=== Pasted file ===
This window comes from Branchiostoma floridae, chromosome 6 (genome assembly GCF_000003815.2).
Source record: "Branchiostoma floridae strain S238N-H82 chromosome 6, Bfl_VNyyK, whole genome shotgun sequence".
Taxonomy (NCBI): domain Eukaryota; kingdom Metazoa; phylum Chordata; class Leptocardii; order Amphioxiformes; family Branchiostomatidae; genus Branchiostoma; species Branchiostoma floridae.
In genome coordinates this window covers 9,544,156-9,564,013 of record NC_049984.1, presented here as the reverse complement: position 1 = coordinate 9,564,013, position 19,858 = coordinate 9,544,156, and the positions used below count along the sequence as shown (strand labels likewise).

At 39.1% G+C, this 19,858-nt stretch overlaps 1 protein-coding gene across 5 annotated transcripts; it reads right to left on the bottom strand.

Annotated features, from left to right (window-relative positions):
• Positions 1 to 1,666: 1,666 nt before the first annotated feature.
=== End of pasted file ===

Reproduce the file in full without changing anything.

This window comes from Branchiostoma floridae, chromosome 6 (genome assembly GCF_000003815.2).
Source record: "Branchiostoma floridae strain S238N-H82 chromosome 6, Bfl_VNyyK, whole genome shotgun sequence".
Taxonomy (NCBI): domain Eukaryota; kingdom Metazoa; phylum Chordata; class Leptocardii; order Amphioxiformes; family Branchiostomatidae; genus Branchiostoma; species Branchiostoma floridae.
In genome coordinates this window covers 9,544,156-9,564,013 of record NC_049984.1, presented here as the reverse complement: position 1 = coordinate 9,564,013, position 19,858 = coordinate 9,544,156, and the positions used below count along the sequence as shown (strand labels likewise).

At 39.1% G+C, this 19,858-nt stretch overlaps 1 protein-coding gene across 5 annotated transcripts; it reads right to left on the bottom strand.

Annotated features, from left to right (window-relative positions):
• Positions 1 to 1,666: 1,666 nt before the first annotated feature.